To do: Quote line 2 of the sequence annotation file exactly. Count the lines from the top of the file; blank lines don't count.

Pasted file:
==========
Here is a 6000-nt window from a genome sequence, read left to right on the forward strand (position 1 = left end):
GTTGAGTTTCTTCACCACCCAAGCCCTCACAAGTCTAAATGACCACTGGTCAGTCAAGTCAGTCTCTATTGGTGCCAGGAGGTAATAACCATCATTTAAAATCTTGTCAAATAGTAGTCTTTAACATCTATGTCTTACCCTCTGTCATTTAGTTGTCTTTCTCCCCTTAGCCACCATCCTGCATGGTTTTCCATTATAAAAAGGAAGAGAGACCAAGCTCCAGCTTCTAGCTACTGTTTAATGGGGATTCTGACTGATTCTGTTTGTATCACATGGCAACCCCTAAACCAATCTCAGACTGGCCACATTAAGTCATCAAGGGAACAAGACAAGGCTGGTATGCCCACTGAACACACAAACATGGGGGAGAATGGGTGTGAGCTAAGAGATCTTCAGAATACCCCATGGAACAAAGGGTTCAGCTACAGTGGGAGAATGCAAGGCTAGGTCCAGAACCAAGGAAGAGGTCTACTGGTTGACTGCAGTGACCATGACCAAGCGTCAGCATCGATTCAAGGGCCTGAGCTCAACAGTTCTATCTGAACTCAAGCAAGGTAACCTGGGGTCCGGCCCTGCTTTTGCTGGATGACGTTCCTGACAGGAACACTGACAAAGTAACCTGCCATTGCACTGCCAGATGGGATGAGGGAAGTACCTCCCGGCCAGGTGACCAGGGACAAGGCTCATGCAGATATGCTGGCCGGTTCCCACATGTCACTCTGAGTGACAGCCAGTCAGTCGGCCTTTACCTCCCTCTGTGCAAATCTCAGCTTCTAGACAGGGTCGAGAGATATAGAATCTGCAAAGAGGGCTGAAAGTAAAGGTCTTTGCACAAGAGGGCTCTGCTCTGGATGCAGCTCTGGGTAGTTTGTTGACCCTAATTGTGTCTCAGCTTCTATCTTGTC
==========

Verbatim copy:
GTTGAGTTTCTTCACCACCCAAGCCCTCACAAGTCTAAATGACCACTGGTCAGTCAAGTCAGTCTCTATTGGTGCCAGGAGGTAATAACCATCATTTAAAATCTTGTCAAATAGTAGTCTTTAACATCTATGTCTTACCCTCTGTCATTTAGTTGTCTTTCTCCCCTTAGCCACCATCCTGCATGGTTTTCCATTATAAAAAGGAAGAGAGACCAAGCTCCAGCTTCTAGCTACTGTTTAATGGGGATTCTGACTGATTCTGTTTGTATCACATGGCAACCCCTAAACCAATCTCAGACTGGCCACATTAAGTCATCAAGGGAACAAGACAAGGCTGGTATGCCCACTGAACACACAAACATGGGGGAGAATGGGTGTGAGCTAAGAGATCTTCAGAATACCCCATGGAACAAAGGGTTCAGCTACAGTGGGAGAATGCAAGGCTAGGTCCAGAACCAAGGAAGAGGTCTACTGGTTGACTGCAGTGACCATGACCAAGCGTCAGCATCGATTCAAGGGCCTGAGCTCAACAGTTCTATCTGAACTCAAGCAAGGTAACCTGGGGTCCGGCCCTGCTTTTGCTGGATGACGTTCCTGACAGGAACACTGACAAAGTAACCTGCCATTGCACTGCCAGATGGGATGAGGGAAGTACCTCCCGGCCAGGTGACCAGGGACAAGGCTCATGCAGATATGCTGGCCGGTTCCCACATGTCACTCTGAGTGACAGCCAGTCAGTCGGCCTTTACCTCCCTCTGTGCAAATCTCAGCTTCTAGACAGGGTCGAGAGATATAGAATCTGCAAAGAGGGCTGAAAGTAAAGGTCTTTGCACAAGAGGGCTCTGCTCTGGATGCAGCTCTGGGTAGTTTGTTGACCCTAATTGTGTCTCAGCTTCTATCTTGTC